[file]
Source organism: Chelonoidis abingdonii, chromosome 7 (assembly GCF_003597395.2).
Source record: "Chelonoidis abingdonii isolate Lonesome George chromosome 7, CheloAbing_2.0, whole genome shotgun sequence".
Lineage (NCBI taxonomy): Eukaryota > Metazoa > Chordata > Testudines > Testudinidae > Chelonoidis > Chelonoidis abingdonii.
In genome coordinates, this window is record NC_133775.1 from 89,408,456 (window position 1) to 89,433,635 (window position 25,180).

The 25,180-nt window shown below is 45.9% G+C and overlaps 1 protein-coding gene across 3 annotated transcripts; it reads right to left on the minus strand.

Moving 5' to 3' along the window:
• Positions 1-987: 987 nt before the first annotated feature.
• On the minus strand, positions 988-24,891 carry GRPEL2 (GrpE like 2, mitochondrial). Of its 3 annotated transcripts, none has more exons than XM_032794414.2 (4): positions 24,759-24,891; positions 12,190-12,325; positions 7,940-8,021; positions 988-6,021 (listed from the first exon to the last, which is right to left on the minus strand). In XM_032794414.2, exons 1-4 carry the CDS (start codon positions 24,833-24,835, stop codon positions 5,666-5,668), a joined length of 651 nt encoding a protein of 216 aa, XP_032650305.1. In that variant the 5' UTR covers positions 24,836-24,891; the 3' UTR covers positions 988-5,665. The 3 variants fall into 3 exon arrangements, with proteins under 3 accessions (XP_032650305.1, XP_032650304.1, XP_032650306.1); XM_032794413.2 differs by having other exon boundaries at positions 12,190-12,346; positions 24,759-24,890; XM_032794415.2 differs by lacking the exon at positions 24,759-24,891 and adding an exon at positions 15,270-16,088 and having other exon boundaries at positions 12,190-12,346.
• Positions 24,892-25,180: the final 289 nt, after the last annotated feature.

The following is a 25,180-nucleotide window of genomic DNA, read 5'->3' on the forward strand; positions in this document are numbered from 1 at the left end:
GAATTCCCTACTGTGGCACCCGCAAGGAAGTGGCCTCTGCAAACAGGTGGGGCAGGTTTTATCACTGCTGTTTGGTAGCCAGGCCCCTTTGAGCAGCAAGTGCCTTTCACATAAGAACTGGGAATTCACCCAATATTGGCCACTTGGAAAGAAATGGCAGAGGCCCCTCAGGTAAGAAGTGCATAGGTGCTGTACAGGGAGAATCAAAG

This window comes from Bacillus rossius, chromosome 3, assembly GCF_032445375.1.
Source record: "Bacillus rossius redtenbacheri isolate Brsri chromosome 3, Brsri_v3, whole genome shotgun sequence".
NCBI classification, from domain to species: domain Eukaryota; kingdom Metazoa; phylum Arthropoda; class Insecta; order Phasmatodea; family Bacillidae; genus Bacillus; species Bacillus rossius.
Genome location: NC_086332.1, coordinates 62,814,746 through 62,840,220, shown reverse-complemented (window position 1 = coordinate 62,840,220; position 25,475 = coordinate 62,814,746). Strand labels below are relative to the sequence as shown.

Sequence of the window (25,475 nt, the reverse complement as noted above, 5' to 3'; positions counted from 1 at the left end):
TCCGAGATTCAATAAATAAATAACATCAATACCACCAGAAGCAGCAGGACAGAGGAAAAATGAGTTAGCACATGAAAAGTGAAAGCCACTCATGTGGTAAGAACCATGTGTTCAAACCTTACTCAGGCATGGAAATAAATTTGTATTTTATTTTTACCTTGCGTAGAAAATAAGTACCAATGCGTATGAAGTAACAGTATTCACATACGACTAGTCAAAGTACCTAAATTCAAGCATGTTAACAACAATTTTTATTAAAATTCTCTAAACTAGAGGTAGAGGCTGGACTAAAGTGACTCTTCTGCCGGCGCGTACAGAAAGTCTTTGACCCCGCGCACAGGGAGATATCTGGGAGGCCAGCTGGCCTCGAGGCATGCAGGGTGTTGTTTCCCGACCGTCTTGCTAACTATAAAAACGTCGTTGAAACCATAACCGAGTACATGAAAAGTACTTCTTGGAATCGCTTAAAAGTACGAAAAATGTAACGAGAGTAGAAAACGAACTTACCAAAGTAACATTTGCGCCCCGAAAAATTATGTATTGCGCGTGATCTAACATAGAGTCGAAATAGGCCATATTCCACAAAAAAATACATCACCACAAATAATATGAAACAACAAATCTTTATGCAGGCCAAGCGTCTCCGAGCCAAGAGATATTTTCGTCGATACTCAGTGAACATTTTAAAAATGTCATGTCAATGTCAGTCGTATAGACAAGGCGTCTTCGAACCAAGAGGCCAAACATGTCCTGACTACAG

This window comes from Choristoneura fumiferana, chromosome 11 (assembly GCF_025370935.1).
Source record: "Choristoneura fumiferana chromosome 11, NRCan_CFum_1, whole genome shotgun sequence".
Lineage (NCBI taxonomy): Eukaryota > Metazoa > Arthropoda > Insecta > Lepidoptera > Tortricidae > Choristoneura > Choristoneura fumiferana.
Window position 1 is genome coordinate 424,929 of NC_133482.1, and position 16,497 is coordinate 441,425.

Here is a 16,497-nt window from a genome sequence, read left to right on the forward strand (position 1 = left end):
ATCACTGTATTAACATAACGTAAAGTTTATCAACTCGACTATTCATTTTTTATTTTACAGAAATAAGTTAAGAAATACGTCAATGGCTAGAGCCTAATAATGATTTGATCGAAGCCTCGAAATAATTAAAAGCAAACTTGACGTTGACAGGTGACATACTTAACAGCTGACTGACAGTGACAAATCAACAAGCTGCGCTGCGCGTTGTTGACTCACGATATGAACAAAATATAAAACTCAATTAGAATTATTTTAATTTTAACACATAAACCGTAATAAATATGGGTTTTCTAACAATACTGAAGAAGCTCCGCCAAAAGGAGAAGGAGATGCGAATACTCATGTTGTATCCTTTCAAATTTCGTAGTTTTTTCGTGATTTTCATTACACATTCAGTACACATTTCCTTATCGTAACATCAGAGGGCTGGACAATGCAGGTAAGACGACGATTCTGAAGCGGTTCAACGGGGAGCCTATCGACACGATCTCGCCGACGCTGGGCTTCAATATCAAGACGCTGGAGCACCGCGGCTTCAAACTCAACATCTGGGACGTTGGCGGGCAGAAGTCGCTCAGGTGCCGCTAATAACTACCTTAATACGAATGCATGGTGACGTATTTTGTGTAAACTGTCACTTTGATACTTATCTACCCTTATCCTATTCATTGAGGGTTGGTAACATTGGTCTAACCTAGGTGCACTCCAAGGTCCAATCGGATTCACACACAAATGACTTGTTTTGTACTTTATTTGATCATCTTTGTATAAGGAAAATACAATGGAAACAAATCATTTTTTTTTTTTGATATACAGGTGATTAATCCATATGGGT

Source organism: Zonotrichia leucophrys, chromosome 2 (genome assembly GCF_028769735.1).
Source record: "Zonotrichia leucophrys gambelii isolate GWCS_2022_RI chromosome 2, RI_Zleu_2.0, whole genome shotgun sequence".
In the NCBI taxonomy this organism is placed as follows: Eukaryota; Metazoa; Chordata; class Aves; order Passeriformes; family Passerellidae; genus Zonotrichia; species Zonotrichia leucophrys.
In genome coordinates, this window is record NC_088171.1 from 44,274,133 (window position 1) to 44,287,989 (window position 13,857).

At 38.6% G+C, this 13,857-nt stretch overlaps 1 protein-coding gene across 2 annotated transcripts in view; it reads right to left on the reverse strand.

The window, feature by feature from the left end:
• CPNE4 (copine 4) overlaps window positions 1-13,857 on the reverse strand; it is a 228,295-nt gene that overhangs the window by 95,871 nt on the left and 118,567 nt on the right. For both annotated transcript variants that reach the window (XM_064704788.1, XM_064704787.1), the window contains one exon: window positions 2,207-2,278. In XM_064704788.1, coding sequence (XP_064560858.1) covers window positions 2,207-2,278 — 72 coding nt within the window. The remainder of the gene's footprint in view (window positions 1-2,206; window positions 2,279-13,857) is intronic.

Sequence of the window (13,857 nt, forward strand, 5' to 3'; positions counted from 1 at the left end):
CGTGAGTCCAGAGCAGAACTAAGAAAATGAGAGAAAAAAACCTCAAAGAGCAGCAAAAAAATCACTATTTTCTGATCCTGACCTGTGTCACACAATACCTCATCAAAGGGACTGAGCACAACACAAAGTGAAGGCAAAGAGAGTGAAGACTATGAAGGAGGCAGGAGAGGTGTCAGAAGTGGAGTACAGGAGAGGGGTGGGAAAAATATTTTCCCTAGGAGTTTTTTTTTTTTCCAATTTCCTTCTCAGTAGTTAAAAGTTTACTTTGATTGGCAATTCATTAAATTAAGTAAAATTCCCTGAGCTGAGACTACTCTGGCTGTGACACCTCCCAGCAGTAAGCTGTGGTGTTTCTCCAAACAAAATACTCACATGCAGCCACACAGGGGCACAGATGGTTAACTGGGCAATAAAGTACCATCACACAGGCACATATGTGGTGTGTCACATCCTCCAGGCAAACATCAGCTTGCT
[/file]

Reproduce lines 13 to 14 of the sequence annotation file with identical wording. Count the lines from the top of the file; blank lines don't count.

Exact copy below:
Source record: "Bacillus rossius redtenbacheri isolate Brsri chromosome 3, Brsri_v3, whole genome shotgun sequence".
NCBI classification, from domain to species: domain Eukaryota; kingdom Metazoa; phylum Arthropoda; class Insecta; order Phasmatodea; family Bacillidae; genus Bacillus; species Bacillus rossius.